Spring is the time of the real new year. In the mainstream world, we label the new year as Jan. 1, but that “new year” is really a just a matter of turning the calendar page.
In the season of spring, however, we actually experience the new year in our bodies. It is feast for all of our senses. The weather lightens. The dawn arrives earlier, and the days grow longer. New green sprouts push their way through the soil, claiming their place in our lawns, gardens and forests. Soft buds begin to make their presence known, ready to unfurl into a new season. We feel the warming breeze, and our eyes adjust to the deeper greening of the land.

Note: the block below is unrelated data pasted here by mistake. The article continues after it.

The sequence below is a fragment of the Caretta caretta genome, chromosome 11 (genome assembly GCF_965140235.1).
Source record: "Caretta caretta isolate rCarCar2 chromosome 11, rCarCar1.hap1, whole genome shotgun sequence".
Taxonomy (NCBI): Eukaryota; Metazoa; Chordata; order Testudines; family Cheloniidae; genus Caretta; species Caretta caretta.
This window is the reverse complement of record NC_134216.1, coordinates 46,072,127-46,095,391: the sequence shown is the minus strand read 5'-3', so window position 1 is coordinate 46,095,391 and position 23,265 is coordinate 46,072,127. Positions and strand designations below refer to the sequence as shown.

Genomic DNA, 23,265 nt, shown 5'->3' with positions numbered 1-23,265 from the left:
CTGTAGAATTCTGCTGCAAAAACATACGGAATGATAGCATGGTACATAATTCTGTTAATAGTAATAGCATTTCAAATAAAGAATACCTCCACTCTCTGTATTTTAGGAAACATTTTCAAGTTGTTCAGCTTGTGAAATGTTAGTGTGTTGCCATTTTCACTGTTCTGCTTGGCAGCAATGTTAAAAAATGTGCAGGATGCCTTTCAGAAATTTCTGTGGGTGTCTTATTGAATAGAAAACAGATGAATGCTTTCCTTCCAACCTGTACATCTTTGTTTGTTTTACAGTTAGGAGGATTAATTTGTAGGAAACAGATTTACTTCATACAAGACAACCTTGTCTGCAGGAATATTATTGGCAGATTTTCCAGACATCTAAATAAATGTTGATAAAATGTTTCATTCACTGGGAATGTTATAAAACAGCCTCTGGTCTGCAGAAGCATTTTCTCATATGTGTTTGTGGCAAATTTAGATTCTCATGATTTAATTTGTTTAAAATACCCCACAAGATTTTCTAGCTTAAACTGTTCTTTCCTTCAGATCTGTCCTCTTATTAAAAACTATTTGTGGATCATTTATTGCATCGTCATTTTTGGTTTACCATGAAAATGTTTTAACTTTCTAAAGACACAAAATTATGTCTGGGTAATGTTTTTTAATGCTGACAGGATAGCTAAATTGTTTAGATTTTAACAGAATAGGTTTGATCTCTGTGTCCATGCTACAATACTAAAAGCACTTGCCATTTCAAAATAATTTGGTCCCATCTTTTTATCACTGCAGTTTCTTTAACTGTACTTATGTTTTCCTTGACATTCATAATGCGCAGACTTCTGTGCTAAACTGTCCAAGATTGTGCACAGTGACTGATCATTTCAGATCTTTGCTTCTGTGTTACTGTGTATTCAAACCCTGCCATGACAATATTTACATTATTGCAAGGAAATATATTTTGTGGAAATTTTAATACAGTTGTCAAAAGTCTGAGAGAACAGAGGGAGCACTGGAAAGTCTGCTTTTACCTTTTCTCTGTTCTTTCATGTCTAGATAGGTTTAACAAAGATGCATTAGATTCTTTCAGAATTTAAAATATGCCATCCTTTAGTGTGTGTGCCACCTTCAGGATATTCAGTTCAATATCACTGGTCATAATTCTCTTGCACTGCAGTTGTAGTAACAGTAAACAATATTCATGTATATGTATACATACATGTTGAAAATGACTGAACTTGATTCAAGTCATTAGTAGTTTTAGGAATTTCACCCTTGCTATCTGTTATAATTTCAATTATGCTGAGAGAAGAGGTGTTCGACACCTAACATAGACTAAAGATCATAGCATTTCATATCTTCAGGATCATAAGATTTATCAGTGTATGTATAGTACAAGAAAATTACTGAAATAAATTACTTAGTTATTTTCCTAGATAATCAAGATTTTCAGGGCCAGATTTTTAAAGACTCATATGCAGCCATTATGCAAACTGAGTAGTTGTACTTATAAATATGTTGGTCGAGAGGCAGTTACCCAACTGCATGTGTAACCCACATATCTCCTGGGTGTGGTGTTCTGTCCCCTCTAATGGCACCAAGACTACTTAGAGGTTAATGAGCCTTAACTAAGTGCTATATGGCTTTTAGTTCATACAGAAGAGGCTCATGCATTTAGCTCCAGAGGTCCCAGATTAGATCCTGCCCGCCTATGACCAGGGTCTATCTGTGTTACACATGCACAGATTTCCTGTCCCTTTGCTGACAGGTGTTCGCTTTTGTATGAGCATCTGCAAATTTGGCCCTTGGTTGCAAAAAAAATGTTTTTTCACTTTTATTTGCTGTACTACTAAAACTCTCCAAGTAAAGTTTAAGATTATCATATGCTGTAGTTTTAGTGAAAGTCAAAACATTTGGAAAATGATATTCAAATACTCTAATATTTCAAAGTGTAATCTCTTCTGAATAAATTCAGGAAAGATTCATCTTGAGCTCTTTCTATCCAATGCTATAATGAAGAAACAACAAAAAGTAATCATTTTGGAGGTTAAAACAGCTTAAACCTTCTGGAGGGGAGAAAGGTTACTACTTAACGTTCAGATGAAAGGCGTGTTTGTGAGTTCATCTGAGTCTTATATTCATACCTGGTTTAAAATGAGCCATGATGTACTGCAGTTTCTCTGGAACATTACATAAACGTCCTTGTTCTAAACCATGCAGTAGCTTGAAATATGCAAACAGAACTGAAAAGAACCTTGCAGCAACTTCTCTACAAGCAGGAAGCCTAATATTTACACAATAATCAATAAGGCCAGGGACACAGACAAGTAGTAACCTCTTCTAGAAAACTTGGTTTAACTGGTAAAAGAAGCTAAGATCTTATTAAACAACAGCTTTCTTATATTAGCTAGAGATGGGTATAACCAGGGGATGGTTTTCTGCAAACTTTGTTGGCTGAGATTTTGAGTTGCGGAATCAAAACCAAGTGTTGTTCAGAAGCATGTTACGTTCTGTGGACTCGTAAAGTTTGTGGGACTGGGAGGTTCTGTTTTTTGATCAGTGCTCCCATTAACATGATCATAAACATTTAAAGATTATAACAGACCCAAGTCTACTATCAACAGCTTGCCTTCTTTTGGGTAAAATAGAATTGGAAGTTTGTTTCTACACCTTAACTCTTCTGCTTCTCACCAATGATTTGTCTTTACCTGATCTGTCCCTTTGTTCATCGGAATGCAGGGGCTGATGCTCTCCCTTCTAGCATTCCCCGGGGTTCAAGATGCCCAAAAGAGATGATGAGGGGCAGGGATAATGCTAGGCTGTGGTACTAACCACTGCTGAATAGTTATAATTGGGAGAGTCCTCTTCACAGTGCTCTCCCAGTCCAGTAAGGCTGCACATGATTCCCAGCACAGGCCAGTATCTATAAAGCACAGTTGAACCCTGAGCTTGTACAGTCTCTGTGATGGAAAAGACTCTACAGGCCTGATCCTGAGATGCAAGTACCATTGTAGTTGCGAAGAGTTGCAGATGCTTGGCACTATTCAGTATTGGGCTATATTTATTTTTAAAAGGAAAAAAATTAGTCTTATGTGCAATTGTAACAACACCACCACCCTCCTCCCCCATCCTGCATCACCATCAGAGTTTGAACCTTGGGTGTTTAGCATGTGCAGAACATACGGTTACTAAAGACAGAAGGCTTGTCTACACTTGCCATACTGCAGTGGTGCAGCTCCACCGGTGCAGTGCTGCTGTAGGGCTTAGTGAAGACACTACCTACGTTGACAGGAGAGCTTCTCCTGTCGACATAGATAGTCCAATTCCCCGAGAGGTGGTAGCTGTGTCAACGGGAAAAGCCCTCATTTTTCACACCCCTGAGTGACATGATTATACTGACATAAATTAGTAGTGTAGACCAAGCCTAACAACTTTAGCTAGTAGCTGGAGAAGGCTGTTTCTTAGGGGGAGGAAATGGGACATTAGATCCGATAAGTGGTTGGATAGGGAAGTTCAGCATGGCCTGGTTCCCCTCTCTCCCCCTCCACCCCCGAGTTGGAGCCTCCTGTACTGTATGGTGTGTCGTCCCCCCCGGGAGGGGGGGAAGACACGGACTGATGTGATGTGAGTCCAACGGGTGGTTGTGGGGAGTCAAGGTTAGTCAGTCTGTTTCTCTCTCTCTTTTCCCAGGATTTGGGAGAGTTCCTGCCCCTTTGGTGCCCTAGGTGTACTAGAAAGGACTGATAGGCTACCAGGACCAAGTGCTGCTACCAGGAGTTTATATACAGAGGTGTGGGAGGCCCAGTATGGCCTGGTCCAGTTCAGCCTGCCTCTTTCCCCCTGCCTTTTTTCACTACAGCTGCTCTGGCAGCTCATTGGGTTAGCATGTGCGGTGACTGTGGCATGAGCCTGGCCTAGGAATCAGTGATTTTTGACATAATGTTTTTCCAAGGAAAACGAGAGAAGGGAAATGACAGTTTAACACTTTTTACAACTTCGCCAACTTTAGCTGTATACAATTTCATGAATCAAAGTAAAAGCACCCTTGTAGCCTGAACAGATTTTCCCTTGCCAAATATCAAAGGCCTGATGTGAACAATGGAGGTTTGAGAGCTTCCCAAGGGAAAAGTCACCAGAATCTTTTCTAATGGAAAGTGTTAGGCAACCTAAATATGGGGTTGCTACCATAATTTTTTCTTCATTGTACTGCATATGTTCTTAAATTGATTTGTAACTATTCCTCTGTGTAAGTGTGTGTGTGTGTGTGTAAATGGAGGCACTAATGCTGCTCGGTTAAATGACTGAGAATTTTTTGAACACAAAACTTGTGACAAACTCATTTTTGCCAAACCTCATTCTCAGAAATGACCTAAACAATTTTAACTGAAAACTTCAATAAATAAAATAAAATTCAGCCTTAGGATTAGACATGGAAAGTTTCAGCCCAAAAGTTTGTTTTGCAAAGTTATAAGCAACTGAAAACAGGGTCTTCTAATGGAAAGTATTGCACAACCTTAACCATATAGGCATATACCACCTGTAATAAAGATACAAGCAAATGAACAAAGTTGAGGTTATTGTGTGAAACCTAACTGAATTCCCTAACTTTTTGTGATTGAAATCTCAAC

In this season, we can feel new energies rising within us, much like the sap that is rising in our sister and brother trees. The indigenous people, as well as people in other lands, find ways to celebrate and welcome this new cycle and new life. So do we -- watching for the first rust-chested robin, the arrival of the white snowdrops and the multi-color crocus.